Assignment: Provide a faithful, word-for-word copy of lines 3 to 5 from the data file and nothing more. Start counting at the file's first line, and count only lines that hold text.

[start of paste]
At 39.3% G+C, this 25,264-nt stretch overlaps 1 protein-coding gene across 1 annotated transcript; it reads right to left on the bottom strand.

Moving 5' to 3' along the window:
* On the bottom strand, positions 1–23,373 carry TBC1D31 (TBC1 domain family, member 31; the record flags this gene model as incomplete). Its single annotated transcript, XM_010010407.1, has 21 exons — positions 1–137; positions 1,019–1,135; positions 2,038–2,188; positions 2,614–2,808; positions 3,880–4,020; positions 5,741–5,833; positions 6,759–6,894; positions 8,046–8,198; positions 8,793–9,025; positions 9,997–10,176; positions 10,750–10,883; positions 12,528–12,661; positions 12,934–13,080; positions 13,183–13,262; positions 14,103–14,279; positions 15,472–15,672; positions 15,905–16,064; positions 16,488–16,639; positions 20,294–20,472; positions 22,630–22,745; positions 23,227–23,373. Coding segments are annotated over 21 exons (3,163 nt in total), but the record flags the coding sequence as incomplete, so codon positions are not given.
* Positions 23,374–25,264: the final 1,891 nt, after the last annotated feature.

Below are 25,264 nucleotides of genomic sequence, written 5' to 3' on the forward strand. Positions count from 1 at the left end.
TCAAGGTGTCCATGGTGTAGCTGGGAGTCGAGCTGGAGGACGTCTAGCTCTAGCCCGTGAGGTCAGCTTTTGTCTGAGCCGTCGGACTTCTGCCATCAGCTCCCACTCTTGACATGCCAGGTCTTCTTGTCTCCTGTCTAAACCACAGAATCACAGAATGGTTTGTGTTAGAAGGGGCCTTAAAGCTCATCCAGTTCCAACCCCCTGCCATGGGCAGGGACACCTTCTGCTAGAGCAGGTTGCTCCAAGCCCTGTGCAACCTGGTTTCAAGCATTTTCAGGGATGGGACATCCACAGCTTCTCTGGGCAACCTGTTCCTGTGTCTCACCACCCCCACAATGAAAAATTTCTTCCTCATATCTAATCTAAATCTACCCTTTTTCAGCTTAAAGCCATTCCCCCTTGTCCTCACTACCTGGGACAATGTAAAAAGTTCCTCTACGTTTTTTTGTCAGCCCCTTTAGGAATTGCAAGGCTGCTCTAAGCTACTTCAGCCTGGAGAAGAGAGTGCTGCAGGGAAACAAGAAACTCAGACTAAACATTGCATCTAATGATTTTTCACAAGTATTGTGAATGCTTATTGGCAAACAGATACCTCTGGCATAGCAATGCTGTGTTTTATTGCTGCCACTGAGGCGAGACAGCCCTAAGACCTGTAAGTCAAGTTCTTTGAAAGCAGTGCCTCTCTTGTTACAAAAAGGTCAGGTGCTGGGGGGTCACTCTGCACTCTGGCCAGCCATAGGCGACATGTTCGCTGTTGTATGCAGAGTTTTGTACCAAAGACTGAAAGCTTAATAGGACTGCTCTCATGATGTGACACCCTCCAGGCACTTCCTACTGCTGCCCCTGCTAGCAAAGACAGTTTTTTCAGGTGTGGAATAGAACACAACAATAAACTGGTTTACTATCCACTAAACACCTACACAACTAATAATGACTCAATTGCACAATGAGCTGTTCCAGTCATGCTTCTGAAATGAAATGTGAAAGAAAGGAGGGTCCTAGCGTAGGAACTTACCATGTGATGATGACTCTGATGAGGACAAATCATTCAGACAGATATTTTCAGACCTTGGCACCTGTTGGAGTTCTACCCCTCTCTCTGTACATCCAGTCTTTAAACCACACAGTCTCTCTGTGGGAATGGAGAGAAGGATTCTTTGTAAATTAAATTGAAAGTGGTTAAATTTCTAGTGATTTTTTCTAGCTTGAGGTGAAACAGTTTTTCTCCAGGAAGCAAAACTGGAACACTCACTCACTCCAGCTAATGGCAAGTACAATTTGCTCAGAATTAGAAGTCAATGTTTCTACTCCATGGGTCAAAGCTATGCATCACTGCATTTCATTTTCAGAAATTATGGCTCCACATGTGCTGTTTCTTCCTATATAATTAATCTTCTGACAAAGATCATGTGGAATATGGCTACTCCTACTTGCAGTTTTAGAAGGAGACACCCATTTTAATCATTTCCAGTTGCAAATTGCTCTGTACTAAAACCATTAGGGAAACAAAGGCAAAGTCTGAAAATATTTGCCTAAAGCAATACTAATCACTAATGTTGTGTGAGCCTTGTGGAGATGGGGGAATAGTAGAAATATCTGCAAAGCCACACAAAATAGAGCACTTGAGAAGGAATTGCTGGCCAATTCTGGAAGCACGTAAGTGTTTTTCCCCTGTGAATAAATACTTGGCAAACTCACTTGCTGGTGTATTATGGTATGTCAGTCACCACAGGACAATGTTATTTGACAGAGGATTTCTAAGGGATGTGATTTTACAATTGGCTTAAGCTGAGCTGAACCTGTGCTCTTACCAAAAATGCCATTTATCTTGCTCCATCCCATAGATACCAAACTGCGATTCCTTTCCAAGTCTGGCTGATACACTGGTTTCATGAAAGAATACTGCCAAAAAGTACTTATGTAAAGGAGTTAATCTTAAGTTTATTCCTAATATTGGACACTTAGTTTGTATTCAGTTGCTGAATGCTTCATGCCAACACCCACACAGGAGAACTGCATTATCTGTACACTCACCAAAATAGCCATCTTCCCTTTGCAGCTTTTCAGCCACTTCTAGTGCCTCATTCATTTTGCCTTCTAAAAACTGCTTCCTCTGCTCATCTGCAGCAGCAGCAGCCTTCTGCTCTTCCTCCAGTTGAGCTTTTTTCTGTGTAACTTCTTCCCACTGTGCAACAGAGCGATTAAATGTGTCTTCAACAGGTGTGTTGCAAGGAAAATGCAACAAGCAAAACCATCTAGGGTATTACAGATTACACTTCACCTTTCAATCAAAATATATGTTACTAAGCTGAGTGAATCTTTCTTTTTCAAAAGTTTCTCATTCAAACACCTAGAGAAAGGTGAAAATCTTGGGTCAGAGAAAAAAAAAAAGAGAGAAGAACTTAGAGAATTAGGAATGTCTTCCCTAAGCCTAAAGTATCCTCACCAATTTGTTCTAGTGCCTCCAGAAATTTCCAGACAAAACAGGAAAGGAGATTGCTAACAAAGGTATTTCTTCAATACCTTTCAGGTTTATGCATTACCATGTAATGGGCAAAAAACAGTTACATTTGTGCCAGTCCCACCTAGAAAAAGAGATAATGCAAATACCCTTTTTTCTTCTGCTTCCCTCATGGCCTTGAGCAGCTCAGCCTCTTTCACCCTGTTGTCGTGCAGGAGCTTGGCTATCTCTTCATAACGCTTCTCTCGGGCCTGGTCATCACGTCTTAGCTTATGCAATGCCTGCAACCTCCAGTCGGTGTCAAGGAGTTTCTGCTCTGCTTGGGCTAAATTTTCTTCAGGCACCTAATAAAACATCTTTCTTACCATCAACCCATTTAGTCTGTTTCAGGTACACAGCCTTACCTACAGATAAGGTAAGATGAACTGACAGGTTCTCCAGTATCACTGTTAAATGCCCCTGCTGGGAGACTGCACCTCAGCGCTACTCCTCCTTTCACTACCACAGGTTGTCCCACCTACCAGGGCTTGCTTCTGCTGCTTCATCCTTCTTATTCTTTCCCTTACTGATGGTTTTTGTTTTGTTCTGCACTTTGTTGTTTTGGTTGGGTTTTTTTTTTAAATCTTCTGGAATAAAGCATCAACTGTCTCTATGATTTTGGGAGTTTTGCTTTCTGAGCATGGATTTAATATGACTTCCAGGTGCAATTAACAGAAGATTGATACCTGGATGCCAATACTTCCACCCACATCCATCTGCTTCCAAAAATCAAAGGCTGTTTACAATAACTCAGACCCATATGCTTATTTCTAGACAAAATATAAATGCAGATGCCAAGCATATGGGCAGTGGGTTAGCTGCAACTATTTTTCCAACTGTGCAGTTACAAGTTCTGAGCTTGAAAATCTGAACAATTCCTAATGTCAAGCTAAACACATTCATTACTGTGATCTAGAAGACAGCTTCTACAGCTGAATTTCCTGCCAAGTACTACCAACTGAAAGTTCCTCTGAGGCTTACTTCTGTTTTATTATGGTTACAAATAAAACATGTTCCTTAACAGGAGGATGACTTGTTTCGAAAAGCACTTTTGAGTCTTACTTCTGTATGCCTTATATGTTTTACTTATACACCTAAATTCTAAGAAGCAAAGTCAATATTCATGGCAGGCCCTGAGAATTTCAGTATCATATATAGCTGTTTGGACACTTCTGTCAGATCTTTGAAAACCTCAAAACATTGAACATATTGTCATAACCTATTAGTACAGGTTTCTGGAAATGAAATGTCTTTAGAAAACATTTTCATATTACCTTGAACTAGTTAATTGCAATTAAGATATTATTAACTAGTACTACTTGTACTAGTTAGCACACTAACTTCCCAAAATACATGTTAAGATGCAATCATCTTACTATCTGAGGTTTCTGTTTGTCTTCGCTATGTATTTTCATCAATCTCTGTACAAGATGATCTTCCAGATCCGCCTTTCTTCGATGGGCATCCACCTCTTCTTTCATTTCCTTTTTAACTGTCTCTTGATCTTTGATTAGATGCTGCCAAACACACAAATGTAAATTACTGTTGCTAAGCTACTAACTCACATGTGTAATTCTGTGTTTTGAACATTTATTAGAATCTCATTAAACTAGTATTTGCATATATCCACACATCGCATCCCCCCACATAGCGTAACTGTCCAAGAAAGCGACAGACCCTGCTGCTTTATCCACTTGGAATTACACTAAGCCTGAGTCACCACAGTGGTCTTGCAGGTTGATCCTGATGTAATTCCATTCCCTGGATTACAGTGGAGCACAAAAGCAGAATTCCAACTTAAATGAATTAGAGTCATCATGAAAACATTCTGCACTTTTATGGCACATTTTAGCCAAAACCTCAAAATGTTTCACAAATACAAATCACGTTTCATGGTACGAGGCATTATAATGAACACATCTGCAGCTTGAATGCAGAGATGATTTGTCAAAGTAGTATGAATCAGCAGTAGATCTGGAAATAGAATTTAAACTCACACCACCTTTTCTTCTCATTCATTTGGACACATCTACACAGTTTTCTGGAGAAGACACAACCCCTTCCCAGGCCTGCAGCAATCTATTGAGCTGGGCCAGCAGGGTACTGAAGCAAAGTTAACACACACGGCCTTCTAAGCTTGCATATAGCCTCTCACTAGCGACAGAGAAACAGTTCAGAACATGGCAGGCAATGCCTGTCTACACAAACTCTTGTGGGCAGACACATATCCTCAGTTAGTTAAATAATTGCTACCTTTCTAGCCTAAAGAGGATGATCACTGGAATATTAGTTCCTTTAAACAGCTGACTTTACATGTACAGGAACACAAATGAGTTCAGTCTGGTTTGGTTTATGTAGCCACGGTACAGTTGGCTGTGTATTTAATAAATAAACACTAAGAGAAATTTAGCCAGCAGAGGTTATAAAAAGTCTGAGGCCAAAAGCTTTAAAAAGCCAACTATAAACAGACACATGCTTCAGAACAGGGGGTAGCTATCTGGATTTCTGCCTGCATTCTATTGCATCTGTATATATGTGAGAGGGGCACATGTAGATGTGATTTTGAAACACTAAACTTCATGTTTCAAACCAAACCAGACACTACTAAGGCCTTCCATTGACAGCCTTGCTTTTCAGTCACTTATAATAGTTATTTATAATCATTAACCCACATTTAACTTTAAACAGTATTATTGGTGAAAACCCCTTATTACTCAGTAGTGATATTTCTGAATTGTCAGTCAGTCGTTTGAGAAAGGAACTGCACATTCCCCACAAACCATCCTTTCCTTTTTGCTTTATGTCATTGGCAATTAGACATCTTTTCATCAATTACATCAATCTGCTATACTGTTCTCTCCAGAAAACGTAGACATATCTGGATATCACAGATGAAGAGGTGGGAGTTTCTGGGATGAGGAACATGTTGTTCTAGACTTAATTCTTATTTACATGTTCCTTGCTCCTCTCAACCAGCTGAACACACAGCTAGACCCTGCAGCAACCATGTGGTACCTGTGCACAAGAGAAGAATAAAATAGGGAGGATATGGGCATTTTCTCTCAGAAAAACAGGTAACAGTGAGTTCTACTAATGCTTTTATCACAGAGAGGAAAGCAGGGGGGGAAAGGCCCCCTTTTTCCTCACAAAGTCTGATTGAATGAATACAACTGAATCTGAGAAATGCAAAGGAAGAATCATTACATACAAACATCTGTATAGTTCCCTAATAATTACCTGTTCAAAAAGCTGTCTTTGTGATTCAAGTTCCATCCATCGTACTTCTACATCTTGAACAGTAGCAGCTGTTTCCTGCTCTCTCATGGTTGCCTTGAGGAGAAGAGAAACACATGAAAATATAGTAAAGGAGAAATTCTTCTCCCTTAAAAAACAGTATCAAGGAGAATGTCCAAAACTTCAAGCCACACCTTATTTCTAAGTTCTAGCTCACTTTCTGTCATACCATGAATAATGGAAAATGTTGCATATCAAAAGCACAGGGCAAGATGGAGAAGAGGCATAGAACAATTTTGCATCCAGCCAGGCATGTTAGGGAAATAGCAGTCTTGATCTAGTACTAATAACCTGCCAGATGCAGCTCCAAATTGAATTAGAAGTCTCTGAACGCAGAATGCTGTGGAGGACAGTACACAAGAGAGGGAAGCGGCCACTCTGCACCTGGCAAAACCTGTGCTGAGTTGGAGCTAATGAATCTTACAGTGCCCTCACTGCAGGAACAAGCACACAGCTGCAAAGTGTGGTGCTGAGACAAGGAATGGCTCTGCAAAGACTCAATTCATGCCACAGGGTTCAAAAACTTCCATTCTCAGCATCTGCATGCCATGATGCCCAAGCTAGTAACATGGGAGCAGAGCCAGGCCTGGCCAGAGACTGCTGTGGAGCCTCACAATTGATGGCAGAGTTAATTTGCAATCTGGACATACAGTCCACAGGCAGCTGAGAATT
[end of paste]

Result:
* On the bottom strand, positions 1–23,373 carry TBC1D31 (TBC1 domain family, member 31; the record flags this gene model as incomplete). Its single annotated transcript, XM_010010407.1, has 21 exons — positions 1–137; positions 1,019–1,135; positions 2,038–2,188; positions 2,614–2,808; positions 3,880–4,020; positions 5,741–5,833; positions 6,759–6,894; positions 8,046–8,198; positions 8,793–9,025; positions 9,997–10,176; positions 10,750–10,883; positions 12,528–12,661; positions 12,934–13,080; positions 13,183–13,262; positions 14,103–14,279; positions 15,472–15,672; positions 15,905–16,064; positions 16,488–16,639; positions 20,294–20,472; positions 22,630–22,745; positions 23,227–23,373. Coding segments are annotated over 21 exons (3,163 nt in total), but the record flags the coding sequence as incomplete, so codon positions are not given.
* Positions 23,374–25,264: the final 1,891 nt, after the last annotated feature.

Below are 25,264 nucleotides of genomic sequence, written 5' to 3' on the forward strand. Positions count from 1 at the left end.